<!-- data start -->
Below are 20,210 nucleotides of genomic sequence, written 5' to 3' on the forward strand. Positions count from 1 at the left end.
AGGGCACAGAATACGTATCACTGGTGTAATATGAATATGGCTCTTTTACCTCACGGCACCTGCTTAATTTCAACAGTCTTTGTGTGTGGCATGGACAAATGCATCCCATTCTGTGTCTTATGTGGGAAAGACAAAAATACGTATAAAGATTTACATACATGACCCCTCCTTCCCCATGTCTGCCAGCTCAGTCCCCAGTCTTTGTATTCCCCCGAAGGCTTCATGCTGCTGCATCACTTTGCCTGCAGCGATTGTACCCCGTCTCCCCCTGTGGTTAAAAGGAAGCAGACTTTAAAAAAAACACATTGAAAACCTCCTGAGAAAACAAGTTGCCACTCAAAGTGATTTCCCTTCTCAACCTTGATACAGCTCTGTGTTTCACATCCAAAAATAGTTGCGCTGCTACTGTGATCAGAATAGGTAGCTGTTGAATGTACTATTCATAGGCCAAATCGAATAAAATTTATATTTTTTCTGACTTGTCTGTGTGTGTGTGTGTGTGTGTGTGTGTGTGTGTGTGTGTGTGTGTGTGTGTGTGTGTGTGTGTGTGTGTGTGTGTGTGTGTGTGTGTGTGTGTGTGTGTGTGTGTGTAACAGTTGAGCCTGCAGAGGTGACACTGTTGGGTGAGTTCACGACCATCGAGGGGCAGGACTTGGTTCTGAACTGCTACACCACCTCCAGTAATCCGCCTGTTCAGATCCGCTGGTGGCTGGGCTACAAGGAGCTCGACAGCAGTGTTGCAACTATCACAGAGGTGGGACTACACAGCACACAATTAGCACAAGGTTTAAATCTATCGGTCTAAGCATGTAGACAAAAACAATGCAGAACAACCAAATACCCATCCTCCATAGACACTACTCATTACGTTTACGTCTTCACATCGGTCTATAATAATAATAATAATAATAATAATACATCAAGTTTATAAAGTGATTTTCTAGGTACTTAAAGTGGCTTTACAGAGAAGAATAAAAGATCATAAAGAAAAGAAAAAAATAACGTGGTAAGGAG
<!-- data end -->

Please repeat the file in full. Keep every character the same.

Below are 20,210 nucleotides of genomic sequence, written 5' to 3' on the forward strand. Positions count from 1 at the left end.
AGGGCACAGAATACGTATCACTGGTGTAATATGAATATGGCTCTTTTACCTCACGGCACCTGCTTAATTTCAACAGTCTTTGTGTGTGGCATGGACAAATGCATCCCATTCTGTGTCTTATGTGGGAAAGACAAAAATACGTATAAAGATTTACATACATGACCCCTCCTTCCCCATGTCTGCCAGCTCAGTCCCCAGTCTTTGTATTCCCCCGAAGGCTTCATGCTGCTGCATCACTTTGCCTGCAGCGATTGTACCCCGTCTCCCCCTGTGGTTAAAAGGAAGCAGACTTTAAAAAAAACACATTGAAAACCTCCTGAGAAAACAAGTTGCCACTCAAAGTGATTTCCCTTCTCAACCTTGATACAGCTCTGTGTTTCACATCCAAAAATAGTTGCGCTGCTACTGTGATCAGAATAGGTAGCTGTTGAATGTACTATTCATAGGCCAAATCGAATAAAATTTATATTTTTTCTGACTTGTCTGTGTGTGTGTGTGTGTGTGTGTGTGTGTGTGTGTGTGTGTGTGTGTGTGTGTGTGTGTGTGTGTGTGTGTGTGTGTGTGTGTGTGTGTGTGTGTGTGTGTGTGTGTAACAGTTGAGCCTGCAGAGGTGACACTGTTGGGTGAGTTCACGACCATCGAGGGGCAGGACTTGGTTCTGAACTGCTACACCACCTCCAGTAATCCGCCTGTTCAGATCCGCTGGTGGCTGGGCTACAAGGAGCTCGACAGCAGTGTTGCAACTATCACAGAGGTGGGACTACACAGCACACAATTAGCACAAGGTTTAAATCTATCGGTCTAAGCATGTAGACAAAAACAATGCAGAACAACCAAATACCCATCCTCCATAGACACTACTCATTACGTTTACGTCTTCACATCGGTCTATAATAATAATAATAATAATAATAATACATCAAGTTTATAAAGTGATTTTCTAGGTACTTAAAGTGGCTTTACAGAGAAGAATAAAAGATCATAAAGAAAAGAAAAAAATAACGTGGTAAGGAG